“The Farewell” and a Personal Story of Dual Identity

By Sanai Rashid On the one day during PBA week when I had no tests scheduled, I leaped at the opportunity to indulge in movies at home. After scrolling endlessly through Netflix titles that did not excite me, I thought back to a movie I wanted to see over the summer, The Farewell, directed by…

Lessons from Participating in the 2020 Iowa Caucuses

Written and Photographed By Adrian Flynn The 2020 Iowa Caucuses marked both the beginning of a tumultuous primary season and also possibly the end of the caucus system as we know it. The release of vote totals was delayed not only due to a reporting app that experienced technical problems, but also to the Iowa…

The Many Sides of Mr. August

By Tali Lebowitsch Photos By Adrian Flynn His name may sound familiar from the countless emails you received in your inbox at the beginning of the year. He may have been the one who saved you from taking that A.P. physics class you knew you couldn’t handle, or transferred you into the art class you…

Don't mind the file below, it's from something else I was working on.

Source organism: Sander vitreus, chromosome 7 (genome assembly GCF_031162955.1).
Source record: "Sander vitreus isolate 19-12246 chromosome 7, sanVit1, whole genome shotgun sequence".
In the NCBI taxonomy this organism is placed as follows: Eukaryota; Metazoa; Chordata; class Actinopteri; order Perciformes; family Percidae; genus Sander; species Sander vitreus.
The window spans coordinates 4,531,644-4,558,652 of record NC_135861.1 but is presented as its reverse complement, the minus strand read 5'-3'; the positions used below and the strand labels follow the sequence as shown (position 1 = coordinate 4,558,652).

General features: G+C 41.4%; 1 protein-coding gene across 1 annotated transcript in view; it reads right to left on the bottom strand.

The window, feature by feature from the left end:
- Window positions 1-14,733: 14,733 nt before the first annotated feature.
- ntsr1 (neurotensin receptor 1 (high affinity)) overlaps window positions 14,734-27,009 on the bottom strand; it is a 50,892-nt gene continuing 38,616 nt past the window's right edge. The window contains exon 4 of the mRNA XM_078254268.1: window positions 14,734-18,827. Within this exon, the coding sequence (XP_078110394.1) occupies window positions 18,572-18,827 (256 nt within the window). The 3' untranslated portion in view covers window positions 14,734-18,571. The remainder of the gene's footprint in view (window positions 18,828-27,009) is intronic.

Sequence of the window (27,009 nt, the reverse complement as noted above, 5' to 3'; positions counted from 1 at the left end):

How Our Society Deals with Sex Abuse and Why it’s All Wrong

By Daniel Arturi In a world plagued by so many pressing issues it can sometimes be difficult to retain compassion for each individual issue. However, the sexual abuse of minors is worth everyone’s rapt attention and absolute empathy. I myself have a very personal relationship with this issue, as I live a sliver of a…

An Analysis of Sports Pages and The New York Times

By Samuel Bovitz When I first moved to New York City, I was a kid accustomed to reading the LA Times sports page. It was so well done. Bill Plaschke led a crew of great sportswriters, and I slowly started to compile a list in my head of what makes a great sports page or…

A Closer Look at the SHSAT: How it Helps and Hurts NYC Students

By Tali Lebowitsch This year only seven out of eight hundred and ninety five seats were offered to black students to attend Stuyvesant High School, a specialized high school in New York City. Out of the other seven specialized high schools in the city, only ten percent of the student body consists of Black and…

Schooling Ourselves on Climate Change

By Tali Rosen On Friday, September 20th, students at schools in New York City and around the world walked out of classes to take a stand against climate change. The Beacon School, in addition to supporting and facilitating the student walk out, dedicated itself to the fight against climate change by replacing the morning’s regular…